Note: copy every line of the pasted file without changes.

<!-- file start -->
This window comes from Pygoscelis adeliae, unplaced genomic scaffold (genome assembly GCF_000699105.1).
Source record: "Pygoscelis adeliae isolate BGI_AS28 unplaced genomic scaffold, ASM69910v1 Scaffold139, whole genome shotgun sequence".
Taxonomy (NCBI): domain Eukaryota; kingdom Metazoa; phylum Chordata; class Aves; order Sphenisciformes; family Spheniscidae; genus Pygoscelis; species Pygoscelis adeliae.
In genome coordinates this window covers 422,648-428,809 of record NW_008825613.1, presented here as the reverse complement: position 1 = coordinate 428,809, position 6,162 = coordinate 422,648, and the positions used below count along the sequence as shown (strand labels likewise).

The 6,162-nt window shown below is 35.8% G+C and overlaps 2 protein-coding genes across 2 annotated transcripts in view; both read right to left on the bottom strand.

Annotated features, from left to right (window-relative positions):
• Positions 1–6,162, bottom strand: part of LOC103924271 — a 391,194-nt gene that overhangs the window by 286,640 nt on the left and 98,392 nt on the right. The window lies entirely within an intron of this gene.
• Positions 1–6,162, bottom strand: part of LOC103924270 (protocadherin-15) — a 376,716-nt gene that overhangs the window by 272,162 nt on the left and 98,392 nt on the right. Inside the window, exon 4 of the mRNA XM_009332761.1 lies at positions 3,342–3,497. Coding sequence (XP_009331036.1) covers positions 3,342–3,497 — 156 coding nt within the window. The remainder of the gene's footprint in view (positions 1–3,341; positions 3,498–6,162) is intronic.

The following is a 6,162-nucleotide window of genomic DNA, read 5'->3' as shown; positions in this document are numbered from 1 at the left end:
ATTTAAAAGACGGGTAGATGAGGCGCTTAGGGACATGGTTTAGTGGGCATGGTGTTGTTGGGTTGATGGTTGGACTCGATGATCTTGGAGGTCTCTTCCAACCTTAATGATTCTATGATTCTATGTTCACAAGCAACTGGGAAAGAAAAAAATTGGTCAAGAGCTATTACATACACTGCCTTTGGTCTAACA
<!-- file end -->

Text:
This window comes from Pygoscelis adeliae, unplaced genomic scaffold (genome assembly GCF_000699105.1).
Source record: "Pygoscelis adeliae isolate BGI_AS28 unplaced genomic scaffold, ASM69910v1 Scaffold139, whole genome shotgun sequence".
Taxonomy (NCBI): domain Eukaryota; kingdom Metazoa; phylum Chordata; class Aves; order Sphenisciformes; family Spheniscidae; genus Pygoscelis; species Pygoscelis adeliae.
In genome coordinates this window covers 422,648-428,809 of record NW_008825613.1, presented here as the reverse complement: position 1 = coordinate 428,809, position 6,162 = coordinate 422,648, and the positions used below count along the sequence as shown (strand labels likewise).

The 6,162-nt window shown below is 35.8% G+C and overlaps 2 protein-coding genes across 2 annotated transcripts in view; both read right to left on the bottom strand.

Annotated features, from left to right (window-relative positions):
• Positions 1–6,162, bottom strand: part of LOC103924271 — a 391,194-nt gene that overhangs the window by 286,640 nt on the left and 98,392 nt on the right. The window lies entirely within an intron of this gene.
• Positions 1–6,162, bottom strand: part of LOC103924270 (protocadherin-15) — a 376,716-nt gene that overhangs the window by 272,162 nt on the left and 98,392 nt on the right. Inside the window, exon 4 of the mRNA XM_009332761.1 lies at positions 3,342–3,497. Coding sequence (XP_009331036.1) covers positions 3,342–3,497 — 156 coding nt within the window. The remainder of the gene's footprint in view (positions 1–3,341; positions 3,498–6,162) is intronic.

The following is a 6,162-nucleotide window of genomic DNA, read 5'->3' as shown; positions in this document are numbered from 1 at the left end:
ATTTAAAAGACGGGTAGATGAGGCGCTTAGGGACATGGTTTAGTGGGCATGGTGTTGTTGGGTTGATGGTTGGACTCGATGATCTTGGAGGTCTCTTCCAACCTTAATGATTCTATGATTCTATGTTCACAAGCAACTGGGAAAGAAAAAAATTGGTCAAGAGCTATTACATACACTGCCTTTGGTCTAACA